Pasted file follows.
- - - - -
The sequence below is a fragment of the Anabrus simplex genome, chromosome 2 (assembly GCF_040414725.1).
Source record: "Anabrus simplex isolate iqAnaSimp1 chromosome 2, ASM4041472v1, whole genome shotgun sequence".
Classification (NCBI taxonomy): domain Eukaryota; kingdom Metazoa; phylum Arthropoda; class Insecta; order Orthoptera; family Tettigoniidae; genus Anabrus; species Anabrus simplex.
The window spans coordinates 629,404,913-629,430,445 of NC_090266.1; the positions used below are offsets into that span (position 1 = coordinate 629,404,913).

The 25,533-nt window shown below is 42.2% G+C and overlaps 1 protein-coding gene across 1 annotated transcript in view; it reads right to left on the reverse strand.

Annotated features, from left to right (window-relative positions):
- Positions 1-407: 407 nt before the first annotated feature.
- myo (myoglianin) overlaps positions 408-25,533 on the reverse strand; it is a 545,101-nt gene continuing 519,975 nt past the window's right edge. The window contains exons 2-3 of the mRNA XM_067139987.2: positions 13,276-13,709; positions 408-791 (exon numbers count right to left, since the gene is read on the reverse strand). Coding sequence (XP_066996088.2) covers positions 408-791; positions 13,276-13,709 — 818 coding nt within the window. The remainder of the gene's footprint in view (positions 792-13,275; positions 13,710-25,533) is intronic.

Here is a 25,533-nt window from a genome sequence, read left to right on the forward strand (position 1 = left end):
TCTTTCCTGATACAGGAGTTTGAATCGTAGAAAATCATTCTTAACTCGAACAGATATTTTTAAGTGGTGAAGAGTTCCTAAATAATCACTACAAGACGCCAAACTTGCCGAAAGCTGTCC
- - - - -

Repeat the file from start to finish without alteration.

The sequence below is a fragment of the Anabrus simplex genome, chromosome 2 (assembly GCF_040414725.1).
Source record: "Anabrus simplex isolate iqAnaSimp1 chromosome 2, ASM4041472v1, whole genome shotgun sequence".
Classification (NCBI taxonomy): domain Eukaryota; kingdom Metazoa; phylum Arthropoda; class Insecta; order Orthoptera; family Tettigoniidae; genus Anabrus; species Anabrus simplex.
The window spans coordinates 629,404,913-629,430,445 of NC_090266.1; the positions used below are offsets into that span (position 1 = coordinate 629,404,913).

The 25,533-nt window shown below is 42.2% G+C and overlaps 1 protein-coding gene across 1 annotated transcript in view; it reads right to left on the reverse strand.

Annotated features, from left to right (window-relative positions):
- Positions 1-407: 407 nt before the first annotated feature.
- myo (myoglianin) overlaps positions 408-25,533 on the reverse strand; it is a 545,101-nt gene continuing 519,975 nt past the window's right edge. The window contains exons 2-3 of the mRNA XM_067139987.2: positions 13,276-13,709; positions 408-791 (exon numbers count right to left, since the gene is read on the reverse strand). Coding sequence (XP_066996088.2) covers positions 408-791; positions 13,276-13,709 — 818 coding nt within the window. The remainder of the gene's footprint in view (positions 792-13,275; positions 13,710-25,533) is intronic.

Here is a 25,533-nt window from a genome sequence, read left to right on the forward strand (position 1 = left end):
TCTTTCCTGATACAGGAGTTTGAATCGTAGAAAATCATTCTTAACTCGAACAGATATTTTTAAGTGGTGAAGAGTTCCTAAATAATCACTACAAGACGCCAAACTTGCCGAAAGCTGTCC